Why You Should Backup Your Backup

Sunday, May 11, 2014
By Kevin

Hard Drive

The hard drive on my iMac failed last week. I'll spare you most the details, but suffice it to say Disk Utility couldn't bring it back and a fresh install wouldn't work. I tried everything. Trust me. Luckily it was covered by my Apple Care protection plan so I took it to my local Apple Store and they replaced it without a problem.

I wasn't too concerned about replacing my data since I was using Time Machine to backup my iMac. When I get home I start up my computer, proceed to restore from backup, and find that my Time Machine backup volume cannot be mounted.

This is when I start to get worried. Apple's Disk Utility reports success on verify disk but fails on repair disk. Damn. Same thing from the command line using fsck_hfs and from Recovery mode.

What are the chances that my main drive and my backup drive have a similar failure in the same week? I'd say pretty good.

Recovery Attempt #1

DiskWarrior Error I purchased a recovery utility called DiskWarrior, which was ultimately no help. The app, when run from OSX, has memory problems when repairing a drive larger than my pinky finger. I'm still waiting to receive their rescue CD to see if the drive can be repaired when booting from that, but I'm not holding my breath.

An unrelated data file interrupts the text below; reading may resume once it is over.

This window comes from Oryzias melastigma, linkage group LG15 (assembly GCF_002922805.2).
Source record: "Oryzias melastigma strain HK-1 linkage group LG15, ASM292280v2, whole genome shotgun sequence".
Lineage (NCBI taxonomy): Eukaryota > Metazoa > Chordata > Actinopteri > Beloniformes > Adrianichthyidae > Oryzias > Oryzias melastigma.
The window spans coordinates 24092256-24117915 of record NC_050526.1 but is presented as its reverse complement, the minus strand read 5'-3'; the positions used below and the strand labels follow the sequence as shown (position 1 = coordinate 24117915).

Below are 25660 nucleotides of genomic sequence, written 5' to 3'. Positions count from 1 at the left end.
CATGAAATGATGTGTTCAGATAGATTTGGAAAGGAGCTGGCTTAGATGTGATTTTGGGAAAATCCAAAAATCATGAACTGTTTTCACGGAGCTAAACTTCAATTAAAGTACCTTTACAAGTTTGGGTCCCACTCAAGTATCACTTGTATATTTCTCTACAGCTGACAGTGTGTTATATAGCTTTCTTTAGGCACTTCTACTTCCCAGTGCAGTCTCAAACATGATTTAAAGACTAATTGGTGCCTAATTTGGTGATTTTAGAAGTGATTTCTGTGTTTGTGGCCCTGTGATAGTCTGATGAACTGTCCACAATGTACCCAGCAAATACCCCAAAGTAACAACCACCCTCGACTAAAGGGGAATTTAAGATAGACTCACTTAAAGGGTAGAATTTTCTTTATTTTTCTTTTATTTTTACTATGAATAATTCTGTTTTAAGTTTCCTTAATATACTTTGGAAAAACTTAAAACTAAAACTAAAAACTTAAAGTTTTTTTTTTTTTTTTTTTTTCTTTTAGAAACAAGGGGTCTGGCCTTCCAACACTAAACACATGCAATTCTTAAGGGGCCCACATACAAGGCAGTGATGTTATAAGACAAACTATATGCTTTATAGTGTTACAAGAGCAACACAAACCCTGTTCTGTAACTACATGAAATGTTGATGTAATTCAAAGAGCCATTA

Update 1: I tried booting from their rescue CD and received the same error message.

Recovery Attempt #2

My next step was to find and use a tool called ddrescue. Its a modified version of the unix dd utility that does a better job when copying bad sectors. This took forever, but at least you can interrupt and continue the process later if required. I ended up stopping this part of the way through because I was concerned that my target drive wouldn't be large enough to hold the full disk image. Both were 2 GB in side, but I had an OS and other files on my main hard drive.

To The Cloud!

Luckily I had a backup of my backup using CrashPlan. I made an initial download of some important files and that seemed to work ok. The download speeds are slow, but its better than being without 50 GB of family photos.

One thing that helped the recovery process was the fact that a lot of my day-to-day data was in the cloud. My bookmarks and contacts are stored in iCloud, and all my passwords are store in Dropbox ala 1Password.

Lessons Learned

Don't cheap out on your backup hard drive. I'm going all-in and replacing my external USB drive with a Drobo 5N. I'm going to disassemble a Linux file server box that I have and use those drives plus a couple new drives to create a single, safe file storage solution.

Time Machine corruption is very hard to fix. This is due to the way Apple creates and versions each file of the backup. Make sure your Time Machine drive is reliable and always in good working order.

Keep the important stuff in the cloud. I'm glad I used CrashPlan. I may ultimately switch to using Amazon's Glacier service, but either way keep an "oh shit" backup somewhere online. Even if its a smaller than a full system backup.